In some areas you may be better off offering to do property maintenance. That way you get to use your equipment and keep it maintained yourself.


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#11 dodge trucker ONLINE  

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Posted June 01, 2014 - 07:54 AM

I did a whole lot more of this sort of thing in my teens and 20s and just the difference in part costs the difference in what can and can't be actually "fixed" vs thrown away and replaced, is huge. 

Back then (this would have been 1980s time frame) I was PO'd about usualy having to go right back to the Briggs or tecumseh dealer for literally everything; there was no Prime Line, Stens or Rotary to get parts from. yeah Kmart had "Arnold" blades and tune up kits but thatw as the extent of it.

 

  i mean auto parts stores were plentiful and mandatory trips to the actual dealer for car parts were minimal. but everything for small engines and tractors was dealer only.

 

but back then things were made so much more to be fixable and not thrown away. Mahinery was made of thicker metal and much less plastic so it held up so much better.  People had more "common sense", we didnt need blade brakes or near as much "idiot proofing" with safety lockout switches,  people were more likely to take responsibilty and not blame others and sue for what was often their own stupidity,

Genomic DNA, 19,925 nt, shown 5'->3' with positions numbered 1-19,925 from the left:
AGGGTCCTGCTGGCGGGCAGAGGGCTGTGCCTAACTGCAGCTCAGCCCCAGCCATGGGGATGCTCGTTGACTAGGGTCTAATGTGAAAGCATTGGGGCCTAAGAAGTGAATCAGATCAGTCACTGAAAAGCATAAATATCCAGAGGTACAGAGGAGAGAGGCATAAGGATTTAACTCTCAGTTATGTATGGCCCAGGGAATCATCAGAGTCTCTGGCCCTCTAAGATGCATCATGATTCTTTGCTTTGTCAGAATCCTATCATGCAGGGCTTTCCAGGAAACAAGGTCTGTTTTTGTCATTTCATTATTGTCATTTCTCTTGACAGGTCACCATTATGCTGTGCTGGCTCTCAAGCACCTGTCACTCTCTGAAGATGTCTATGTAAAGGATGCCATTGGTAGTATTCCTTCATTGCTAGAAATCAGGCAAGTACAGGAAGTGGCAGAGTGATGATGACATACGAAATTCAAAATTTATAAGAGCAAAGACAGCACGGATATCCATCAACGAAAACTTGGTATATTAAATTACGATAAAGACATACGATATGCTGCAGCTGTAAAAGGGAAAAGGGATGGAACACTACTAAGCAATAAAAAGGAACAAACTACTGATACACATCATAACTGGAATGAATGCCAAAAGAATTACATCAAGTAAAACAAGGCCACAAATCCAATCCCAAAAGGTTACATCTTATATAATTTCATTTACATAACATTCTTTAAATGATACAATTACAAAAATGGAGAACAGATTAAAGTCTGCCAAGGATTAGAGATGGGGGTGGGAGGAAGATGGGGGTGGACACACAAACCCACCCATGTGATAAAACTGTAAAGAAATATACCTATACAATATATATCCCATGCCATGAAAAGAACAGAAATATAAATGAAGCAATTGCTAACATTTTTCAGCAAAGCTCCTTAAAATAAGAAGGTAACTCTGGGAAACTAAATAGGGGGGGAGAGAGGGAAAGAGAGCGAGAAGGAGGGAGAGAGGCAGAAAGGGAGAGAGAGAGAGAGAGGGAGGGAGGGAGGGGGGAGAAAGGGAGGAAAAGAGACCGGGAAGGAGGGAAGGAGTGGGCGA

but today if you touch someones machine and they take it home, put a zip strip on the handle bail, then stick their hand in the discharge chute to relieve a clog and their fingers become hamburger, somehow its not their own fault? Warning labels dont help people don't bother to pay attention anyway.

part of that problem is how decks are designed as compared to back then. They used to be so much more "open" without blocking the lower half of the chute to keep clippings from blowing clear...

 

China had little/no part in our daily lives; todays parts, even OEM ones are often imported crap that isn't meant to last. and even some of todays crappiest parts cost more than the OEM stuff did back then. the difference was that back then that OEM stuff could be counted on to last at least as long as the parts that wore out lasted, but no more.

Todays gas compared to 30 years ago is another problem.... I could more likely put a machine up in the Fall with gas in the tank and come spring it would fire right up without issue.  When a carb did plug up it was either because water got in or because the machine had sat more than just 1 offseason   and the way carbs plugged up it was a better chance of being able to clean them out without replacing the whole carb; part of this was the difference in chemicals available to do the job vs today.

 

what's with a small part now a days costing 85% of the price of buying a whole new machine if you can even get  just the part that you need? and  no name engines that equipment makers do not even want to identify (admit) that they built the thing because they know they sourced a POS just because they got it a couple bucks cheaper than something that might last?